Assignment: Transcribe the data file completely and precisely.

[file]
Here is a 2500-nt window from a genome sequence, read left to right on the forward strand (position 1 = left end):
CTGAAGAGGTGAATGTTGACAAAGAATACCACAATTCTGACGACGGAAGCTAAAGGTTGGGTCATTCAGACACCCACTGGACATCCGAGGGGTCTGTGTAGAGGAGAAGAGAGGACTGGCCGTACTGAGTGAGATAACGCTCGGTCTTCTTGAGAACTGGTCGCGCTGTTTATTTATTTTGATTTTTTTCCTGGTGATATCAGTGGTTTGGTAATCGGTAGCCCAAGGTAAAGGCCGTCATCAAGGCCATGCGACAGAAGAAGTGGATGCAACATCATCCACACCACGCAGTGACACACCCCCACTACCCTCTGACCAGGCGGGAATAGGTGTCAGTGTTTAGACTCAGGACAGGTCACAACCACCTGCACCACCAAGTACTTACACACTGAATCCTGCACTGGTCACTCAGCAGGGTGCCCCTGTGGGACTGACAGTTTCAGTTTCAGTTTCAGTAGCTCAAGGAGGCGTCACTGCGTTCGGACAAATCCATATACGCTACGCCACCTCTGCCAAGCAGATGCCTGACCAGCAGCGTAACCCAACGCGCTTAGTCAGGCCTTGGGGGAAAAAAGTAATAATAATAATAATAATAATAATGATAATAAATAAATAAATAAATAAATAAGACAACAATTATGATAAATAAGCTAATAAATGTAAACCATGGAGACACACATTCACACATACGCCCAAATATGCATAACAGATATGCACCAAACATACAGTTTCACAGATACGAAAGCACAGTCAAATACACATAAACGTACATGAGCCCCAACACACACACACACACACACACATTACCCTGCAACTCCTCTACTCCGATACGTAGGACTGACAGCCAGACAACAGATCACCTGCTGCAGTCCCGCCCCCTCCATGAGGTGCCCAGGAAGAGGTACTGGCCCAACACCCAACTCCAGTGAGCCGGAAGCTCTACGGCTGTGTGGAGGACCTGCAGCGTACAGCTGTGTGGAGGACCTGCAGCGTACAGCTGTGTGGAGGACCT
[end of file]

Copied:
Here is a 2500-nt window from a genome sequence, read left to right on the forward strand (position 1 = left end):
CTGAAGAGGTGAATGTTGACAAAGAATACCACAATTCTGACGACGGAAGCTAAAGGTTGGGTCATTCAGACACCCACTGGACATCCGAGGGGTCTGTGTAGAGGAGAAGAGAGGACTGGCCGTACTGAGTGAGATAACGCTCGGTCTTCTTGAGAACTGGTCGCGCTGTTTATTTATTTTGATTTTTTTCCTGGTGATATCAGTGGTTTGGTAATCGGTAGCCCAAGGTAAAGGCCGTCATCAAGGCCATGCGACAGAAGAAGTGGATGCAACATCATCCACACCACGCAGTGACACACCCCCACTACCCTCTGACCAGGCGGGAATAGGTGTCAGTGTTTAGACTCAGGACAGGTCACAACCACCTGCACCACCAAGTACTTACACACTGAATCCTGCACTGGTCACTCAGCAGGGTGCCCCTGTGGGACTGACAGTTTCAGTTTCAGTTTCAGTAGCTCAAGGAGGCGTCACTGCGTTCGGACAAATCCATATACGCTACGCCACCTCTGCCAAGCAGATGCCTGACCAGCAGCGTAACCCAACGCGCTTAGTCAGGCCTTGGGGGAAAAAAGTAATAATAATAATAATAATAATAATGATAATAAATAAATAAATAAATAAATAAGACAACAATTATGATAAATAAGCTAATAAATGTAAACCATGGAGACACACATTCACACATACGCCCAAATATGCATAACAGATATGCACCAAACATACAGTTTCACAGATACGAAAGCACAGTCAAATACACATAAACGTACATGAGCCCCAACACACACACACACACACACACATTACCCTGCAACTCCTCTACTCCGATACGTAGGACTGACAGCCAGACAACAGATCACCTGCTGCAGTCCCGCCCCCTCCATGAGGTGCCCAGGAAGAGGTACTGGCCCAACACCCAACTCCAGTGAGCCGGAAGCTCTACGGCTGTGTGGAGGACCTGCAGCGTACAGCTGTGTGGAGGACCTGCAGCGTACAGCTGTGTGGAGGACCT